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- The Old Stone House - 4/41 -


Aunt Faith sighed, and laid her hand gently on the young girl's dark curls. "My child," she said in a low voice, "I cannot bring myself to pray that you may learn the lesson of trust, for it is a very hard one. But I fear it will come to you, as, sooner or later, it comes to almost all of us."

"Dear Aunt Faith," said the impulsive Bessie, throwing her arms around her aunt's neck, "of all your children, not one loves you more truly than I do!"

"I believe you do, my child," said Aunt Faith, returning the caress.

Arrayed in her ordinary dress, Bessie Darrell went down the back stairs and seated herself on the porch steps. In a few moments Hugh joined her. "Do you feel tired?" he asked.

"Tired! No, indeed. Horseback riding never tired me. You will take me again to-morrow night?"

"I think it is you that takes me, Brownie. Is Marr there?"

"Yes; quoting poetry like everything. I heard him out of the front-hall window; something about 'a rosy cloud,' I believe."

"Are they sitting directly under the hall window?" asked Hugh.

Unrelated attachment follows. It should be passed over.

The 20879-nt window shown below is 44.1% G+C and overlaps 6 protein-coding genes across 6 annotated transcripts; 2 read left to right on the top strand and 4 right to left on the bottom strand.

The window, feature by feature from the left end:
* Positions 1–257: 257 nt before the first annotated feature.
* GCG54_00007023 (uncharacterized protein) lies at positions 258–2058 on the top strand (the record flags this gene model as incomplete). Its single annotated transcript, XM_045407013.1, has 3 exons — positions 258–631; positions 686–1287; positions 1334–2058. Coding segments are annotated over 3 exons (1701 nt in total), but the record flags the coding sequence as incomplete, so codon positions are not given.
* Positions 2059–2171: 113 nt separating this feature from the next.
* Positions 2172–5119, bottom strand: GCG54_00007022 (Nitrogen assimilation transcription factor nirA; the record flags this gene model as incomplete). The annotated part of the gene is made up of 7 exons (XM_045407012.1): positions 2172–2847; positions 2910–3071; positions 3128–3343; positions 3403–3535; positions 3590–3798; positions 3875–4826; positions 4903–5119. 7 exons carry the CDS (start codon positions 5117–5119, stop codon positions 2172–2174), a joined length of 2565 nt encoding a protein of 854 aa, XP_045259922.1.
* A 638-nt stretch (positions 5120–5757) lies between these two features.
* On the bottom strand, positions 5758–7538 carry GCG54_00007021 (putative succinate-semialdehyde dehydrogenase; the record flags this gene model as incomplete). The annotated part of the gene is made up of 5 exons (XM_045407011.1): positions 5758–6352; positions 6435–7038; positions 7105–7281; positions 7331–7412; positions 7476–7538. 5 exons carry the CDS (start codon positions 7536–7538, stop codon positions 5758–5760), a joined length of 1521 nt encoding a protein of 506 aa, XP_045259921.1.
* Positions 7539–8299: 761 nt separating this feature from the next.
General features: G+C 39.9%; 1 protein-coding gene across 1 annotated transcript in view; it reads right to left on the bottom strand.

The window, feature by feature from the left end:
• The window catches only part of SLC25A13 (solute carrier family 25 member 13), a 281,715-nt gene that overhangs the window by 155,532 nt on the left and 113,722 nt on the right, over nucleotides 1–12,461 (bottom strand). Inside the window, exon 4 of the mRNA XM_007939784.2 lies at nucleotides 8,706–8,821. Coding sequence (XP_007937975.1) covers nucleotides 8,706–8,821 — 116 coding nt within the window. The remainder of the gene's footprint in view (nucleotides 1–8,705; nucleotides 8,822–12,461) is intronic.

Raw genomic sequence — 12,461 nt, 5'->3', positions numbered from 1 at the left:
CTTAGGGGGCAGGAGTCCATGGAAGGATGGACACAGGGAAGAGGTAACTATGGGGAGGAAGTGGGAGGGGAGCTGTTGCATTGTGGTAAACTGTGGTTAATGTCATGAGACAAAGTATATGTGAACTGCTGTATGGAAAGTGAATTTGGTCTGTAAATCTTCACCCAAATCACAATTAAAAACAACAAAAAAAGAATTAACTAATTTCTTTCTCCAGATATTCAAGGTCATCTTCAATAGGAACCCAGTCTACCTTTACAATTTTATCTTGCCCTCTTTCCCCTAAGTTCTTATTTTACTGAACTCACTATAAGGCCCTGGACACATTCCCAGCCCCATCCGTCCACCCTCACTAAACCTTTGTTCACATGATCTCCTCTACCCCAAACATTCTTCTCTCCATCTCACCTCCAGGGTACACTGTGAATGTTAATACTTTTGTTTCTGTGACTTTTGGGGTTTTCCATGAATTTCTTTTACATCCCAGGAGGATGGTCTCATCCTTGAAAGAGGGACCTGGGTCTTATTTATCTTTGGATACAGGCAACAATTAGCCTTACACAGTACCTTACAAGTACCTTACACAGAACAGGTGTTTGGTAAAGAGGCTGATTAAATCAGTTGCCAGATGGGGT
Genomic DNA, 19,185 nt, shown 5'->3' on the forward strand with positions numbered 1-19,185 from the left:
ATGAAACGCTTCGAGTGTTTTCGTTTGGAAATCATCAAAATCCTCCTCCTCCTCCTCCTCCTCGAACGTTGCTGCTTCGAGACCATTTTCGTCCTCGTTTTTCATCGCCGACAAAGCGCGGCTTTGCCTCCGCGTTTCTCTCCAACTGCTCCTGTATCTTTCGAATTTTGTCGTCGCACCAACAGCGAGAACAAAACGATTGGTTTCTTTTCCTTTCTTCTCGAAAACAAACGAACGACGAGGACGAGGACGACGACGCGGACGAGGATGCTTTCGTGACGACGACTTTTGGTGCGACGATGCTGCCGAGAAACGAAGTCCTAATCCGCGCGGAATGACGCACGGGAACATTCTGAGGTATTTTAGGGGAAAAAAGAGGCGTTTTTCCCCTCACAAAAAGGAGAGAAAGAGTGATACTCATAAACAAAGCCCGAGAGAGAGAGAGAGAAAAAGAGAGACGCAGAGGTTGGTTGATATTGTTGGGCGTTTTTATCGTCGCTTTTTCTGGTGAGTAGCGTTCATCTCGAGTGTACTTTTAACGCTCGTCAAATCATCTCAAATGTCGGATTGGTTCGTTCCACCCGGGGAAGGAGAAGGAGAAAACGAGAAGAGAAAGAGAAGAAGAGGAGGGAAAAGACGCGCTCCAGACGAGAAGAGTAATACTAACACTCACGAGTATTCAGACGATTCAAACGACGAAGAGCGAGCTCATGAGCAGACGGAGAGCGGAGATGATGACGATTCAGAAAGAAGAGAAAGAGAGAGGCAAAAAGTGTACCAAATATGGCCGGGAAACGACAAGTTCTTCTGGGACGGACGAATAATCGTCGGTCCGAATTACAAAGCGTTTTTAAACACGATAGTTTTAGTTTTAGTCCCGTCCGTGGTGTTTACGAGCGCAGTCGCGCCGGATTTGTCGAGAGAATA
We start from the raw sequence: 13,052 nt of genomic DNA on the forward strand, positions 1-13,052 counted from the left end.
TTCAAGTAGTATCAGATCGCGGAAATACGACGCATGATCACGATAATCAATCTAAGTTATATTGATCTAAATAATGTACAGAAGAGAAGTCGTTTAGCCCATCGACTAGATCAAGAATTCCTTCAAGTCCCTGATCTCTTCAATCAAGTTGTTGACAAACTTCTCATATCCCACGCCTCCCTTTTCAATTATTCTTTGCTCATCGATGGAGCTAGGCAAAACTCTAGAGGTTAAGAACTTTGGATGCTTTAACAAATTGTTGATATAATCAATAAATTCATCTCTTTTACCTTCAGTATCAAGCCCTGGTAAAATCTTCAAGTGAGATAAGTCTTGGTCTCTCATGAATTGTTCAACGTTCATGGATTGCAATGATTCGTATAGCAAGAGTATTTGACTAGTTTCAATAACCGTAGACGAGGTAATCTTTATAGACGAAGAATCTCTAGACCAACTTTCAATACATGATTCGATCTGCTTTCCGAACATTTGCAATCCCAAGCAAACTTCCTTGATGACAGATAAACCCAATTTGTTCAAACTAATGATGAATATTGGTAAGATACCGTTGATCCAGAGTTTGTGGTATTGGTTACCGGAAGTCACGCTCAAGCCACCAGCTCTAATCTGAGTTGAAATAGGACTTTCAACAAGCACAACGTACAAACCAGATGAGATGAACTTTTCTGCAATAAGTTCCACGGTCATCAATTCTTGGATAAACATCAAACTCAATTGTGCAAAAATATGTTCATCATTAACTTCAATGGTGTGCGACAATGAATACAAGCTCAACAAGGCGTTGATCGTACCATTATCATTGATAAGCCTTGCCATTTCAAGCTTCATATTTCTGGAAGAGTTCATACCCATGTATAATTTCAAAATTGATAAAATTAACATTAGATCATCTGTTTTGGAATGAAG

"Yes; in two arm-chairs, side by side."

"Let us go up and have a look at them," said Hugh. So up they stole, and took their places at the upper window.

The old stone house was two stories high, with wings on each side, which projected out beyond the main building; the space enclosed by stone walls on three sides was floored with stone, and lofty stone pillars ran up to the overhanging room. There was no intersection at the second story, so that the view of the piazza from the upper windows was uninterrupted. It was a pleasant piazza, fronting towards the south, overlooking the old-fashioned garden with its little box-bordered paths, and entirely cut off from the lake winds, which are apt to have an easterly sharpness in them. On this piazza sat Sibyl and Graham Marr, and the two listeners above caught fragments of their poetical conversation. "I say, Bessie, do you know what a 'lambent waif' is?" whispered Hugh. "What a calf that Marr is! How can Sibyl listen to him? He has not common sense."

"I believe he is to have uncommon cents, sometime," said Bessie, punning atrociously. "However, if my knowledge of Sibyl is worth anything, I should say she really prefers Mr. Leslie."